8. Increase from $1.00 to $2.50 per registered voter the amount of public financing, which will be approximately $900,000, and allow for incremental increases of 10% every election cycle keeping up with inflation.

9. Allow for additional matching public financing available for run offs at the rate of $1.25 per registered voter, or $450,000.

10. Albuquerque should make every effort to make municipal elections partisan elections to be held along with State and Federal elections by seeking a constitutional amendment from the legislature to be voted upon by the public.

11. Any money raised and spent by measured finance committees on behalf a candidate should be required to first be applied to reimburse the City for any taxpayer money advanced to a public finance candidate or deducted from a publicly financed candidates account and returned to the city.

12. City of Albuquerque campaign reporting and finance ordinances and regulations need to define with absolute clarity that strictly prohibit the coordination of expenditures and campaign activities with measured finance committees and individual candidate’s campaigns in municipal elections.

13. A mandatory schedule of fines and penalties for violations of the code of ethics and campaign practices act should be enacted by the City Council.


Every effort should be made to make Albuquerque’s public financing laws for municipal elections to legally provide for a “dollar for dollar” match to privately raised funds by candidates, thereby providing a real level playing field.

The influence of big money in elections allowed by the US Supreme Court decision in Citizens United is destroying our democracy.

Many highly qualified candidates for office all too often do not bother to run because of the inability or difficulty raising the necessary money to run.

Political campaign fundraising and big money influence are warping our election process.

Money spent becomes equated with the final vote.

Money drives the message, affects voter turnout and ultimately the outcome of an election.

Albuquerque municipal elections need campaign finance reform and enforcement.

2018 should be the year the City Council and the Mayor take action on campaign finance reform in anticipation of the 2019 municipal election.

This entry was posted in Opinions by . Bookmark the permalink.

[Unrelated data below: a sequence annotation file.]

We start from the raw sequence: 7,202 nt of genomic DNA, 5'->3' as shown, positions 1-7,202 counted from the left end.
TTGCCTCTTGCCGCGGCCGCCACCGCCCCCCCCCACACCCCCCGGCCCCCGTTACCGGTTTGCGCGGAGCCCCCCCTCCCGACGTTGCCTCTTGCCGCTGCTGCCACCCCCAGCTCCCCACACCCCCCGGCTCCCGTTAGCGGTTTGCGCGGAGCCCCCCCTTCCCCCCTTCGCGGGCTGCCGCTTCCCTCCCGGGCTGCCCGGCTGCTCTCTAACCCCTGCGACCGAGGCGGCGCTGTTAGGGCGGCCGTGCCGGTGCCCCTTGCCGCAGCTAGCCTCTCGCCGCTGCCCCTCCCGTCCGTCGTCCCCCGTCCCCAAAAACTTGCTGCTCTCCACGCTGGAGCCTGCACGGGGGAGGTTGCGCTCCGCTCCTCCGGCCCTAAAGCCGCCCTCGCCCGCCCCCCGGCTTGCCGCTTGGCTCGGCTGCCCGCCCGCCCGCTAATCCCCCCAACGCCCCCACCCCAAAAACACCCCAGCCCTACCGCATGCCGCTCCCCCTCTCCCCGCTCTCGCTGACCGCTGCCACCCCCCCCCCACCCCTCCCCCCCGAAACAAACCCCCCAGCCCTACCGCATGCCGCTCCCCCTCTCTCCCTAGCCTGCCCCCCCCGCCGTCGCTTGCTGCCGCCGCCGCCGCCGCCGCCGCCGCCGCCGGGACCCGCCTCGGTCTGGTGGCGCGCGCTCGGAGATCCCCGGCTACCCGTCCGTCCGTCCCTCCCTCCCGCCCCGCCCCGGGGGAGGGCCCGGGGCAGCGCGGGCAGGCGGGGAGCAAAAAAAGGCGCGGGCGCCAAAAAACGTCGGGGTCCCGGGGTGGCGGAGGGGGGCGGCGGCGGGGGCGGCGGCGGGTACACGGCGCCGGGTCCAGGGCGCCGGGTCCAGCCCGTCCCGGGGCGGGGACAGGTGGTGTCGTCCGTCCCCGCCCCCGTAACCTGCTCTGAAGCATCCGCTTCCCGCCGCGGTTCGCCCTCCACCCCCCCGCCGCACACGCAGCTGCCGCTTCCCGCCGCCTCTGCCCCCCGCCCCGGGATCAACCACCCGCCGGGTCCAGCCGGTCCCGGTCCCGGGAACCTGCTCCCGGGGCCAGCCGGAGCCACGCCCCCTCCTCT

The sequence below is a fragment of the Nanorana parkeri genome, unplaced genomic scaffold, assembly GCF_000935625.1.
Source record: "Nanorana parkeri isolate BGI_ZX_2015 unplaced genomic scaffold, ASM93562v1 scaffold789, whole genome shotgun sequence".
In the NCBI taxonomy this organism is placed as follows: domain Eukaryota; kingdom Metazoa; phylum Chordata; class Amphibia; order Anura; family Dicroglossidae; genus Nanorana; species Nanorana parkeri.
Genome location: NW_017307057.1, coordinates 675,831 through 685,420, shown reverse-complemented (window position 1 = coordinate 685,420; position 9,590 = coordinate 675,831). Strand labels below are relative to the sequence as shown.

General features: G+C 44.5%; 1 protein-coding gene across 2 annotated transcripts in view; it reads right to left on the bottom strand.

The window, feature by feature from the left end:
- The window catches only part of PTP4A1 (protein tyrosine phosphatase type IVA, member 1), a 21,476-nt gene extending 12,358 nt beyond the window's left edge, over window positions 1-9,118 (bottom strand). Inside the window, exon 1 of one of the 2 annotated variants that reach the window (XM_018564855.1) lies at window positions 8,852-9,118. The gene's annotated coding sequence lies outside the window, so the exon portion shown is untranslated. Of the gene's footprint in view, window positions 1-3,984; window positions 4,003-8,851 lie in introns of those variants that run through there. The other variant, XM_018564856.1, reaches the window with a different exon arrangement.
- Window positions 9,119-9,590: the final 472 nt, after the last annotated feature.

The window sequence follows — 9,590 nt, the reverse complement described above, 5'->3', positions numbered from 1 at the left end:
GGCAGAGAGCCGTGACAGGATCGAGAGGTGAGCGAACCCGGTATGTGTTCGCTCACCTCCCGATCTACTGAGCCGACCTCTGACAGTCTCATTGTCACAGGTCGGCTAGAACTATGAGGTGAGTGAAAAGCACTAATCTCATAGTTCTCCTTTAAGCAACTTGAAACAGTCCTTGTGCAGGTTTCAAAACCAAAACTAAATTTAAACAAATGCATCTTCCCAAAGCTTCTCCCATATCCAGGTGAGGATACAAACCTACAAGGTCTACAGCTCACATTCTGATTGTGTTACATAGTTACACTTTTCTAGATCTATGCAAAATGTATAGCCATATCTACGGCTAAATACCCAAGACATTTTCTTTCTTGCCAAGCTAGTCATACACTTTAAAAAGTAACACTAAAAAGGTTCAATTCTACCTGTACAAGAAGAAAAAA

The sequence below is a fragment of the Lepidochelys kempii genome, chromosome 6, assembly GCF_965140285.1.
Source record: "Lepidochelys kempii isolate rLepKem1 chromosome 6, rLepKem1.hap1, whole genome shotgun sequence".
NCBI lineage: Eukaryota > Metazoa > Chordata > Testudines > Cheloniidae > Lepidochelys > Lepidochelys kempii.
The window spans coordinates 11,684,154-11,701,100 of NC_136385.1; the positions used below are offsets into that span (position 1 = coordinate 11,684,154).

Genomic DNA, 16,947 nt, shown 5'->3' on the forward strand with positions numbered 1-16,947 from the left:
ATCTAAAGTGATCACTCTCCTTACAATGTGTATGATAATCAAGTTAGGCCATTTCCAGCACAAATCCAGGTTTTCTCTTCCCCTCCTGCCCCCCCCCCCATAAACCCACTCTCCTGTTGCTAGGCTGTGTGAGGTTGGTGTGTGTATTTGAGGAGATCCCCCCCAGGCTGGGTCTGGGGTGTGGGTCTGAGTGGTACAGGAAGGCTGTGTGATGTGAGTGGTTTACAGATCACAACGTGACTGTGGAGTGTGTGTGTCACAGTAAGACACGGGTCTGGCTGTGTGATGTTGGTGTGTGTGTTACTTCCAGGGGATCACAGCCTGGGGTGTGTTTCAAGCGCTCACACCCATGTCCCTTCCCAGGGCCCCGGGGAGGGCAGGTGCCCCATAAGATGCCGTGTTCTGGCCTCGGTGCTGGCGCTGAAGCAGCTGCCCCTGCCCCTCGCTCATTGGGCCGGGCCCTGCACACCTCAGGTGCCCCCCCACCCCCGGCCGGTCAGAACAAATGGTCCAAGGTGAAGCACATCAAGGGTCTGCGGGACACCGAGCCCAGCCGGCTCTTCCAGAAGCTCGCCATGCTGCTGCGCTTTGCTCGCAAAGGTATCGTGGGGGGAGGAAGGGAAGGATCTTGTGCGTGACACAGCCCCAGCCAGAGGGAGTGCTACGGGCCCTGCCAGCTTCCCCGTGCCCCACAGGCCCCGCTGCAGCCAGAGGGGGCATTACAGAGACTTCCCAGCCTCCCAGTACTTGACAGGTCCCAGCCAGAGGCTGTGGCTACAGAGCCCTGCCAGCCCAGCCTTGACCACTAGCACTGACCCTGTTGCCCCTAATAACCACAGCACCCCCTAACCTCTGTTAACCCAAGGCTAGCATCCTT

Pete Dinelli was born and raised in Albuquerque, New Mexico. He is of Italian and Hispanic descent. He is a 1970 graduate of Del Norte High School, a 1974 graduate of Eastern New Mexico University with a Bachelor's Degree in Business Administration and a 1977 graduate of St. Mary's School of Law, San Antonio, Texas. Pete has a 40 year history of community involvement and service as an elected and appointed official and as a practicing attorney in Albuquerque. Pete and his wife Betty Case Dinelli have been married since 1984 and they have two adult sons, Mark, who is an attorney and George, who is an Emergency Medical Technician (EMT). Pete has been a licensed New Mexico attorney since 1978. Pete has over 27 years of municipal and state government service. Pete’s service to Albuquerque has been extensive. He has been an elected Albuquerque City Councilor, serving as Vice President. He has served as a Worker’s Compensation Judge with Statewide jurisdiction. Pete has been a prosecutor for 15 years and has served as a Bernalillo County Chief Deputy District Attorney, as an Assistant Attorney General and Assistant District Attorney and as a Deputy City Attorney. For eight years, Pete was employed with the City of Albuquerque both as a Deputy City Attorney and Chief Public Safety Officer overseeing the city departments of police, fire, 911 emergency call center and the emergency operations center. While with the City of Albuquerque Legal Department, Pete served as Director of the Safe City Strike Force and Interim Director of the 911 Emergency Operations Center. Pete’s community involvement includes being a past President of the Albuquerque Kiwanis Club, past President of the Our Lady of Fatima School Board, and Board of Directors of the Albuquerque Museum Foundation.